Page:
Well I came upon a child of God, he was walking along the road
And I asked him tell where are you going, this he told me:
He said, I’m going down to Yasgur’s farm, going to join in a rock and roll band.
Got to get back to the land, and set my soul free.
I just finished reading a book about he Woodstock festival that I picked up off the swaps table at this year’s Summer of Love festival. It was an interesting read with anecdotes from people who were involved, either in bands, as organisers or members of the audience (although I thought that last group were somewhat under represented given the numbers of people who turned up. It also painted a somewhat rosy picture of the festival with only a few nods to the negatives, for example it mentions a few times the issues of lack of sanitation, the lack of food or the problems treating the sick or injured but doesn’t really go into any of them in depth. It simply revolved around the music and the film which has probably been well documented anyway.
There’s no denying that Woodstock was an important event and that both the concert and subsequent film both had significant impacts that in someways are still felt today. However not all of the impacts were positive – the free festival aspect of the event probably lead to the violence at festivals in the following years – Altamont for example. There is also an example closer to home in that the Isle of Wight Festival a year later was beset with violent clashes between security and a section of the audience that believed that it should all be free and that the organisers were simply greedy capitalists who were making a fast buck from the music. Ironically it was the very bands that were seen as the heroes who were behind the scenes making sure they got their money. There’s a scene in the IoW film where the organisers are counting cash so that they have enough money to pay the bands.
I think I first saw the Woodstock movie on the big screen although I can’t be sure. I know it had a profound effect on me and that I’ve probably spent my life looking for those Woodstock moments! Ironically the first festival I went too was probably the closest in size to Woodstock where 250,000 people turned up to see Bob Dylan, Eric Clapton etc at Blackbushe in 1978. I know from experience that sitting so far from the stage made the experience a little detached but at least at Blackbushe the sound was good so we might not have been able to see but we could certainly hear! It also came across in the book that not everybody had the Woodstock experience that you see in the movie – one kid even said I had no idea that sort of stuff was going on. It also suggested that the performances that some of the bands put in were a little ropey and the best bits ended up in the film!!!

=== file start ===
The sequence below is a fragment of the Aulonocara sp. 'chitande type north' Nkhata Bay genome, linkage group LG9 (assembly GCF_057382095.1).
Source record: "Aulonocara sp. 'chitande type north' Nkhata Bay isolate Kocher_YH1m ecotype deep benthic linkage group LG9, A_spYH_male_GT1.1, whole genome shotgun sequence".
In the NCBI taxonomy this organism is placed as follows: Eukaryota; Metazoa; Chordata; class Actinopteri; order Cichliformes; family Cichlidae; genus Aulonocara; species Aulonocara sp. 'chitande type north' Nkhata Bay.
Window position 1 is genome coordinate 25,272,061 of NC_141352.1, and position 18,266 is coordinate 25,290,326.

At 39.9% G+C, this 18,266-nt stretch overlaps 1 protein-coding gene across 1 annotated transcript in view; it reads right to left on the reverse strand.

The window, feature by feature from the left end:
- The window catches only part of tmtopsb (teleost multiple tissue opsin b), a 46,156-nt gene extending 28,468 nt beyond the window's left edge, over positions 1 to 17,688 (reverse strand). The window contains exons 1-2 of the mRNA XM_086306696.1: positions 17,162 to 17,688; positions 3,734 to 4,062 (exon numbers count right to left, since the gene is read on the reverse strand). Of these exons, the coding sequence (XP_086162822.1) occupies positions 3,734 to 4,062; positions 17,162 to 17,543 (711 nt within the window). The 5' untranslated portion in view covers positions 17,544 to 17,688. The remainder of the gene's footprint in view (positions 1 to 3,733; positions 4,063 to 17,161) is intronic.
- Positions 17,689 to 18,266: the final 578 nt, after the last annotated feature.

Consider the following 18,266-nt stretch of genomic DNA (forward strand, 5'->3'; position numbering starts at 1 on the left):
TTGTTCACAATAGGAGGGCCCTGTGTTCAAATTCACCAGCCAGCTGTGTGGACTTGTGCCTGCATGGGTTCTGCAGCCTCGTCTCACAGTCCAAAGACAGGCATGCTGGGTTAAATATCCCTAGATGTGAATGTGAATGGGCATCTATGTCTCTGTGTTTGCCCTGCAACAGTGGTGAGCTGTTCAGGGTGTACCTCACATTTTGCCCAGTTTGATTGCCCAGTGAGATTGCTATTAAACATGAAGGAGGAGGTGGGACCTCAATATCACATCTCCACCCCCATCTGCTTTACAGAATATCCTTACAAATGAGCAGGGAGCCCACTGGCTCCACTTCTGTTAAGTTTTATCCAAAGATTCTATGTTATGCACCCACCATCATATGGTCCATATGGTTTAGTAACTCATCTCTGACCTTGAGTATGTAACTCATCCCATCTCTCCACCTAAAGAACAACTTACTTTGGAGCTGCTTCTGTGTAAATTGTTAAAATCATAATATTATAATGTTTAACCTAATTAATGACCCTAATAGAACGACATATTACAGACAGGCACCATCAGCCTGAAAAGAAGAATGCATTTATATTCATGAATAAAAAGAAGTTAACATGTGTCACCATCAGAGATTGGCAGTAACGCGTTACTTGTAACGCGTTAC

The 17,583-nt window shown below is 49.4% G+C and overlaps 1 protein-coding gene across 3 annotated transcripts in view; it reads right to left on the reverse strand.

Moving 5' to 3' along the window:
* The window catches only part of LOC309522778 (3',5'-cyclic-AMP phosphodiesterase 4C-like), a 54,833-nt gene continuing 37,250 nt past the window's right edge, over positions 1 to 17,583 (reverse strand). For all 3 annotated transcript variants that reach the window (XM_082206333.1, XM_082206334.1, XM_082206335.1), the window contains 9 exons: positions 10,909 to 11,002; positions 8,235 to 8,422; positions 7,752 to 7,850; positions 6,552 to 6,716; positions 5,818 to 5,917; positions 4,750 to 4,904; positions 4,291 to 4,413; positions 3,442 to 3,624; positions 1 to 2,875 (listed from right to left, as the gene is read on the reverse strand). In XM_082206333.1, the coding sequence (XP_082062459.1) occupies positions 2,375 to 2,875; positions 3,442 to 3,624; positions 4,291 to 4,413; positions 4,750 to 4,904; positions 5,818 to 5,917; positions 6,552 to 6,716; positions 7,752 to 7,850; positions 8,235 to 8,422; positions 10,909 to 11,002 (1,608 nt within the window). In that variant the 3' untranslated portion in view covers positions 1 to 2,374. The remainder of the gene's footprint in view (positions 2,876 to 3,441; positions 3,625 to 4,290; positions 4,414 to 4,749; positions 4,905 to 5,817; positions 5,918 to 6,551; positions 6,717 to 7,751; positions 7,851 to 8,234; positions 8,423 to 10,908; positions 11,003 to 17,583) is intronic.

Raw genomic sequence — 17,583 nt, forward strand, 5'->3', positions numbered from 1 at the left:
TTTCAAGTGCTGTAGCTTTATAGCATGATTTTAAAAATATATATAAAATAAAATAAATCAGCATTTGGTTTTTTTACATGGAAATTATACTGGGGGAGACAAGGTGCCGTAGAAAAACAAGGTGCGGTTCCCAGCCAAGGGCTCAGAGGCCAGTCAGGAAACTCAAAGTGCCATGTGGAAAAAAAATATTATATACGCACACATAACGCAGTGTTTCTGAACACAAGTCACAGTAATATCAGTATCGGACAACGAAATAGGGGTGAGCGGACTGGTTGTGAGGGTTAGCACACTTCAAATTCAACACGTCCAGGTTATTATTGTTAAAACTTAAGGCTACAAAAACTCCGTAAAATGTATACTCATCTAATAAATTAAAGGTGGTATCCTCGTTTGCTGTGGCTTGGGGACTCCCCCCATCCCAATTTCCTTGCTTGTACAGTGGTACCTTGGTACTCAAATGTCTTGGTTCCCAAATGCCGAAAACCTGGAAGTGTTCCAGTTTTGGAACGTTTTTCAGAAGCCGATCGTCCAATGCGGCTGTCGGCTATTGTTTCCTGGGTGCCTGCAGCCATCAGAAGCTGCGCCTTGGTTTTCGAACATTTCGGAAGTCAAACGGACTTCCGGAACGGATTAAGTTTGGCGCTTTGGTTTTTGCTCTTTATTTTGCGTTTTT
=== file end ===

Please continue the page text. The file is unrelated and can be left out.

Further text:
Seeing it from my position in the mid 70’s looking back it looked as though it was a fantastic line up but I discovered by reading the book that some of the bands that are now household names like Santana were virtually unknown at the time. It also explained why there were clips of Country Joe singing solo but also appearing with the Fish which had always puzzled me. However there are some discrepancies between the order that the acts appeared that are in the book with other sources that I’ve seen – for example I’ve seen elsewhere that Sweetwater were on after Ritchie Havens but according to the book both Country Joe and John Sebastian were on between the two. I’m sure if I’d been taking notes there would have been contradictions in the book – there were a couple of occasions where I thought “I’m sure he said something different earlier”.
So I found myself reflecting on Woodstock and how a festival that happened when I was 7 has affected my life. As far as I’m concerned there is doubt it has. I have seen a large proportion of the artists that appeared at the event over the years some of which I’m sure I went to see simply because they were in the movie but that’s not all – after all I’ve seen most of the artists that guest on the Band’s last waltz too but wouldn’t say that film affected me in the same way. Woodstock was about peace and love – at least on the surface – and I think I became a hippy in 1976 and have stayed that way ever since. I guess I’m part of the Woodstock nation and have tried to live my life that way……and anyway what’s so funny ’bout peace, love and understanding!
So did I get my Woodstock moment? I’ve been going to festivals for 35 years and the answer is of course yes – lots of them. There’s a few that spring to mind like the performance in the Kings Meadow by a tribe of native Americans or sitting and showering naked in a field based around a sauna at Glastonbury. These however were just some of the ones that felt like they could have been lifted straight out of the movie but in my mind anytime you go to the right* festival you’re part of the Woodstock nation and every moment is a Woodstock moment.
We are stardust, we are golden, we are billion year old carbon,
And we got to get ourselves back to the garden
* I can’t speak for the over commercialized events that seem to dominate now.